Students at Sevastopol High School will step back in time to the Civil War era when they bring Little Women to the stage Nov. 1-3.
Originally published as a two-volume book by Louisa May Alcott in 1868 and 1869, Little Women is a classic tale of the four March sisters – Meg, Jo, Beth and Amy – and their passage from childhood to adulthood. The sisters live with their mother in Massachusetts in “genteel poverty” because their father lost all of their money attempting to help friends pay off debts and now is away at war, serving as a Union Army chaplain. The elder sisters help their mother by working to bring in money, and through life’s trials and tribulations, the four sisters grow into their own selves, learning many lessons along the way.
Although today’s students are far removed from the context of the original story, director Amy Ensign sees the connections to modern times.
“The original story was one of the first times [when] a young woman’s struggle to balance the cultural constraints of the time with her own hopes and dreams was chronicled, and it is remarkable to note how relevant the story is today,” Ensign said. “I thought it would be nice to reintroduce this wonderful story to a modern audience.”
Ensign saw the connections between then and now, but her students struggled to identify with simpler times: Playing dress-up, putting on skits and receiving letters were entertaining treats for the March sisters; these days, entertainments are much different, and quick and easy connections among people relieve much of the tension experienced by people of an earlier time.
The students had a rare opportunity to work on their skills and character portrayals when Sturgeon Bay playwright Paulette Laufer visited during a rehearsal. Laufer adapted Alcott’s work to create this stage production of Little Women while she served as the theater manager of the John F. Kennedy Center for Performing Arts in Washington, D.C., from 1980 to 2015. During the rehearsal when Laufer visited, she watched the students practice, discussed being a playwright and helped to adjust the script for their particular production.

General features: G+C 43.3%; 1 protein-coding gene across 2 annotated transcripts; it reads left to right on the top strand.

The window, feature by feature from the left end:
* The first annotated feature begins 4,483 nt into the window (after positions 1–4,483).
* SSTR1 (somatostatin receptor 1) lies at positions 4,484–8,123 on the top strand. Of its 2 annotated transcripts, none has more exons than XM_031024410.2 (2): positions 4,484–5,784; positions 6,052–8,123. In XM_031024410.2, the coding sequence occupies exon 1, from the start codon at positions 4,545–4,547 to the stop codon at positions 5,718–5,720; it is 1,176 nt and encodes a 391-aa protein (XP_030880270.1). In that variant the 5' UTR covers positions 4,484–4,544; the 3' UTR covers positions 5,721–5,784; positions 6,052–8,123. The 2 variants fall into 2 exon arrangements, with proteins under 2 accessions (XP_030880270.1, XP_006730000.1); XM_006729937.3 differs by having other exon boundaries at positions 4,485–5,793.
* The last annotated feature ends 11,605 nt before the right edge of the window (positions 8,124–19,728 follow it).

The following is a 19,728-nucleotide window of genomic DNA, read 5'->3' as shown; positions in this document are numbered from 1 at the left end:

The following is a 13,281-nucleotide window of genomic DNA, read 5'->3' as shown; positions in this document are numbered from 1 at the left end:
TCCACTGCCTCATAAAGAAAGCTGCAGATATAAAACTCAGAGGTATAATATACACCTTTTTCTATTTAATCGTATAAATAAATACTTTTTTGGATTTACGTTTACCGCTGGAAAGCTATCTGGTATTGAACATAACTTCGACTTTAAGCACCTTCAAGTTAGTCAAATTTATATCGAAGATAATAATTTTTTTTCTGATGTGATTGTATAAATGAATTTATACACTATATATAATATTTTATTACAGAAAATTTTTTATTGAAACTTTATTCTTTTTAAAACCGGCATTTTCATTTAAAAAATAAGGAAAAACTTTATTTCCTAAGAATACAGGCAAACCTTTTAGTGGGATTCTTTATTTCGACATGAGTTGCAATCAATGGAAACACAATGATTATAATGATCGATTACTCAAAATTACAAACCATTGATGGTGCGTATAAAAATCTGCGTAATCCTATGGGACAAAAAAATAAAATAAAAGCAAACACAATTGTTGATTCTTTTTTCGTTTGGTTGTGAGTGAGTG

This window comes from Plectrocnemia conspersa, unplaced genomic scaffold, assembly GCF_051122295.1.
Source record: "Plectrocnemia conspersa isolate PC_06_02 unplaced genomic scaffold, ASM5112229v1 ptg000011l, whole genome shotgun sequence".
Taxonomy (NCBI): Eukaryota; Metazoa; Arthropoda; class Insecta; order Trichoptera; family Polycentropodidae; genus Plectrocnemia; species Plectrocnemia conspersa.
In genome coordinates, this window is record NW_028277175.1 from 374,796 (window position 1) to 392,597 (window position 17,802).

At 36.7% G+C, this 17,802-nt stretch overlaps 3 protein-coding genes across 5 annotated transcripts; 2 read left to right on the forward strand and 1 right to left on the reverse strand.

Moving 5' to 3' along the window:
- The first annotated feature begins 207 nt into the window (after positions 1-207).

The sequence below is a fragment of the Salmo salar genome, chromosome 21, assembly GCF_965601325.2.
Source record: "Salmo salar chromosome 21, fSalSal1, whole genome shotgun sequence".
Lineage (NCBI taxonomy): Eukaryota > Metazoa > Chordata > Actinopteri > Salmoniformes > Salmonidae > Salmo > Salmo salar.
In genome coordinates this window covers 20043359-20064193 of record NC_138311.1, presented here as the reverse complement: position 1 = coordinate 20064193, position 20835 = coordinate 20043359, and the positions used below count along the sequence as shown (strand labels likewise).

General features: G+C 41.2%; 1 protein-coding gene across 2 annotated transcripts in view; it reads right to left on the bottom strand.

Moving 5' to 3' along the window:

“When she saw that we wanted to put an intermission into the piece, she added a line at the end of [what is now part one] to help put a button on the act,” Ensign said. Laufer plans to attend one more rehearsal before joining the audience on opening night.
Little Women features senior Breanna Jacobs as Jo, sophomore Lilly Turner as Meg, junior Lexie Henkel as Beth, eighth-grader Bea Dramm as young Amy and sophomore Ellie Krohn as adult Amy. Although this is technically a high school production, Ensign enjoys including younger students to round out the cast – with one playing a lead role this year.
These younger students aren’t intended to be just background players, however. By incorporating them, Ensign is introducing the joys of theater participation to students at a younger age and getting them excited about high school theater.
“I would like Sevastopol School students, staff and community to come together in celebrating the story of Little Women,” Ensign said. “What do you want to be when you grow up? What do you want your life to look like? Who do you want to be a part of it? And, how do the answers to these questions mesh with your family, friends and the world around you? I hope that our audiences will leave the Sevastopol gymnatorium with warmth in their hearts while contemplating their own paths and looking toward the future.”
Don’t miss Little Women when it’s performed in the Sevastopol elementary school gym Nov. 1 and 2 at 7 pm, and Nov. 3 at 2 pm.